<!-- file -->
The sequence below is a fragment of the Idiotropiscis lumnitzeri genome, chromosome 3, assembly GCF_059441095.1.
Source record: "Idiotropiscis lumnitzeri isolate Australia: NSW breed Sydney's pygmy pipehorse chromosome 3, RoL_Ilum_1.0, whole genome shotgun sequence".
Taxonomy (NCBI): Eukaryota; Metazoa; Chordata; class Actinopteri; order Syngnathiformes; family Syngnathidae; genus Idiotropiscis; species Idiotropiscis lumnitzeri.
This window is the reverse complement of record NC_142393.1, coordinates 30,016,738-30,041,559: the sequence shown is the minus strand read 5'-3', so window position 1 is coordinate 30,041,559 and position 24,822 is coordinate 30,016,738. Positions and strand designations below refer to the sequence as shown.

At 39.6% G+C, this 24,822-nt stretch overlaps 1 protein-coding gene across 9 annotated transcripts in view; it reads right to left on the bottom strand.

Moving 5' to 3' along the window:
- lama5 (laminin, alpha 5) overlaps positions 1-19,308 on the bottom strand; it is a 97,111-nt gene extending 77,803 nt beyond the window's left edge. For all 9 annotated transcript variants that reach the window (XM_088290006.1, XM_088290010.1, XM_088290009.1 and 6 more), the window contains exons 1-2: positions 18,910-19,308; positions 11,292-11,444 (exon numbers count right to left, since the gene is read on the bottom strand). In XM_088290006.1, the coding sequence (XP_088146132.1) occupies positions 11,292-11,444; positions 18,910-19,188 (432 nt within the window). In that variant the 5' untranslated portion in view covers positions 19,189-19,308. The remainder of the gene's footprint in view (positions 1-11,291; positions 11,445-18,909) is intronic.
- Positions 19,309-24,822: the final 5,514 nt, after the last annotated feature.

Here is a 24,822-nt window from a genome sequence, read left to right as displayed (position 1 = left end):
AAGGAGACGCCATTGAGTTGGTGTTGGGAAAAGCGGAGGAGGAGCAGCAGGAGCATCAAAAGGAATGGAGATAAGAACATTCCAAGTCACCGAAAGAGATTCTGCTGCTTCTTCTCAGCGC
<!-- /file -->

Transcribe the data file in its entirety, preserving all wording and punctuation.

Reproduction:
The sequence below is a fragment of the Idiotropiscis lumnitzeri genome, chromosome 3, assembly GCF_059441095.1.
Source record: "Idiotropiscis lumnitzeri isolate Australia: NSW breed Sydney's pygmy pipehorse chromosome 3, RoL_Ilum_1.0, whole genome shotgun sequence".
Taxonomy (NCBI): Eukaryota; Metazoa; Chordata; class Actinopteri; order Syngnathiformes; family Syngnathidae; genus Idiotropiscis; species Idiotropiscis lumnitzeri.
This window is the reverse complement of record NC_142393.1, coordinates 30,016,738-30,041,559: the sequence shown is the minus strand read 5'-3', so window position 1 is coordinate 30,041,559 and position 24,822 is coordinate 30,016,738. Positions and strand designations below refer to the sequence as shown.

At 39.6% G+C, this 24,822-nt stretch overlaps 1 protein-coding gene across 9 annotated transcripts in view; it reads right to left on the bottom strand.

Moving 5' to 3' along the window:
- lama5 (laminin, alpha 5) overlaps positions 1-19,308 on the bottom strand; it is a 97,111-nt gene extending 77,803 nt beyond the window's left edge. For all 9 annotated transcript variants that reach the window (XM_088290006.1, XM_088290010.1, XM_088290009.1 and 6 more), the window contains exons 1-2: positions 18,910-19,308; positions 11,292-11,444 (exon numbers count right to left, since the gene is read on the bottom strand). In XM_088290006.1, the coding sequence (XP_088146132.1) occupies positions 11,292-11,444; positions 18,910-19,188 (432 nt within the window). In that variant the 5' untranslated portion in view covers positions 19,189-19,308. The remainder of the gene's footprint in view (positions 1-11,291; positions 11,445-18,909) is intronic.
- Positions 19,309-24,822: the final 5,514 nt, after the last annotated feature.

Here is a 24,822-nt window from a genome sequence, read left to right as displayed (position 1 = left end):
AAGGAGACGCCATTGAGTTGGTGTTGGGAAAAGCGGAGGAGGAGCAGCAGGAGCATCAAAAGGAATGGAGATAAGAACATTCCAAGTCACCGAAAGAGATTCTGCTGCTTCTTCTCAGCGC